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Do you go over the current situation in your head?


Scissors

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Maybe this is just because I'm newer, this is my second season, but when I'm calling a game and there's 2 strikes, I constantly tell myself "Ok, two strikes, don't forget to ring him up if it's a strike, could be dropped third." I try to do this so I don't look dumb in case I forget the count or improperly call the batter out on a dropped third. Anyone else do this or does it become natural eventually?

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Good question, I think most of umpiring is forming good mental habits that lead to good physical habits. I am mentally holding the count and number of outs in my mind and then I react to what I see and hear.

Sent from my SM-G975U using Tapatalk

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1 hour ago, Scissors said:

Maybe this is just because I'm newer, this is my second season, but when I'm calling a game and there's 2 strikes, I constantly tell myself "Ok, two strikes, don't forget to ring him up if it's a strike, could be dropped third." I try to do this so I don't look dumb in case I forget the count or improperly call the batter out on a dropped third. Anyone else do this or does it become natural eventually?

Good practices.  Calling the batter out on a dropped 3rd strike, ( And we've all done it), would be more of a timing or not tracking properly type of issue.  And your best looking punch outs always seem to be on strike 2.

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3 hours ago, Scissors said:

Maybe this is just because I'm newer, this is my second season, but when I'm calling a game and there's 2 strikes, I constantly tell myself "Ok, two strikes, don't forget to ring him up if it's a strike, could be dropped third." I try to do this so I don't look dumb in case I forget the count or improperly call the batter out on a dropped third. Anyone else do this or does it become natural eventually?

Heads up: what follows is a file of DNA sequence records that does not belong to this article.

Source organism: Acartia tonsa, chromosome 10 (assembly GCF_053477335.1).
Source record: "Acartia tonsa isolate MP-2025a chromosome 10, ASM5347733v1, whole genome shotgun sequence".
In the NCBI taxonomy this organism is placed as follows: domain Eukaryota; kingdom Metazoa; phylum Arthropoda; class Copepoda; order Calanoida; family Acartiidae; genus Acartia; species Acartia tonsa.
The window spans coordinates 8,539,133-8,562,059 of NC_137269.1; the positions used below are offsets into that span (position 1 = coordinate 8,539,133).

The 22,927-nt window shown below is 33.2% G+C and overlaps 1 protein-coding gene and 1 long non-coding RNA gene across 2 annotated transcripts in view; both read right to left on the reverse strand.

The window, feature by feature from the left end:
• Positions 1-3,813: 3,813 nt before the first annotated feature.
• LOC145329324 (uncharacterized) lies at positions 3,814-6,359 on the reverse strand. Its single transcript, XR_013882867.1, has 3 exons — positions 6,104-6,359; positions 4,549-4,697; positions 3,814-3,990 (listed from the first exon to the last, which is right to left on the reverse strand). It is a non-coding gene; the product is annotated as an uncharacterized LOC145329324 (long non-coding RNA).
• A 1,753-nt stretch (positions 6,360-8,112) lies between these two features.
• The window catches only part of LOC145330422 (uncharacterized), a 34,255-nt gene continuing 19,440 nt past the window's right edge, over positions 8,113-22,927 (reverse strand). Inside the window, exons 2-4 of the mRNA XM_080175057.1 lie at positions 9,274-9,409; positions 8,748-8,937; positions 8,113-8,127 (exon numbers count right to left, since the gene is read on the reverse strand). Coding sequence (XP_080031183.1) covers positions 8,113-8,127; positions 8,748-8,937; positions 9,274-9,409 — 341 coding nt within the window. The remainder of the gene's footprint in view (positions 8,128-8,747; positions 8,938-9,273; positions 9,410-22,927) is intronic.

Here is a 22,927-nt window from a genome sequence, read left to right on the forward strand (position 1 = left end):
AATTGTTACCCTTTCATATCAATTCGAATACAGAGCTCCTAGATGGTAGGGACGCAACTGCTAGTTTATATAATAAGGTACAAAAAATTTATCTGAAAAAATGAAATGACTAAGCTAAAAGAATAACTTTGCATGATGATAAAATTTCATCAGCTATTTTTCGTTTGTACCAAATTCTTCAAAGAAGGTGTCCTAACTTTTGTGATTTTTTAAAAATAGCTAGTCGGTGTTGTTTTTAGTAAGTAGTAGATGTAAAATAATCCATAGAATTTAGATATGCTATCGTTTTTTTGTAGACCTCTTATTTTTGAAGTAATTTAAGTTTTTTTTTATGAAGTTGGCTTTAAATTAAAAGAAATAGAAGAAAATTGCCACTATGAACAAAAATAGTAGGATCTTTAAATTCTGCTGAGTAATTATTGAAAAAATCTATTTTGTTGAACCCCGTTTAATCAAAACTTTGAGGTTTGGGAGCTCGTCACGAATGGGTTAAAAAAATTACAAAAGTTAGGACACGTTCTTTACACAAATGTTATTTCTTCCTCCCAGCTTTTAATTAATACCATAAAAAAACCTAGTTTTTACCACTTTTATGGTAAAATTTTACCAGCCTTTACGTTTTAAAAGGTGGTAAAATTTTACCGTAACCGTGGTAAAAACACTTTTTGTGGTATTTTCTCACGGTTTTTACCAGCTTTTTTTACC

Going over the situation pre-pitch is taught at school and at clinics. You need to know the count, outs, position of the runners, and what your rotations and responsibilities are on each potential outcome of that pitch. 

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To me it's just like the players are supposed to do--think about what their role is if a ball goes here, or if it goes there--it's the mental preparation that gives you an edge.

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9 hours ago, Matt said:

Going over the situation pre-pitch is taught at school and at clinics. You need to know the count, outs, position of the runners, and what your rotations and responsibilities are on each potential outcome of that pitch. 

Although Matt is 100% correct ..... if there's one thing I've learned from baseball:  YOU NEVER know what's going to happen!  Therefore, in reality, you can't go over EVERYTHING that COULD happen because you'd be consumed with those thoughts instead of the flow of the game.  For me, as Matt says, ... count, outs, position of runners is first, then, I follow the ball/play and PAUSE, READ and REACT to what happens.  Granted 99.9999% of all the stuff I do is 2 man, and you'll be thinking about rotations and responsibilities much more when you're in a 4 man.

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43 minutes ago, Thunderheads said:

Granted 99.9999% of all the stuff I do is 2 man, and you'll be thinking about rotations and responsibilities much more when you're in a 4 man.

I think that's just because you are more used to 2-man, so it's second nature and you don't need to consciously think about all the stuff.  If you worked four-man all the time, that would be second nature and you wouldn't need to think about it as much, either.  And, since there's less movement, there's less to think about.

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2 minutes ago, noumpere said:

I think that's just because you are more used to 2-man, so it's second nature and you don't need to consciously think about all the stuff.  If you worked four-man all the time, that would be second nature and you wouldn't need to think about it as much, either.  And, since there's less movement, there's less to think about.

that makes a lot of sense! :nod: 

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Maybe it's a holdout from my playing days...I remember very clear the day at practice when my coach said, "Before every pitch, think to yourself...what am I going to do if the ball is hit to me and what am I going to do if the ball is not hit to me?"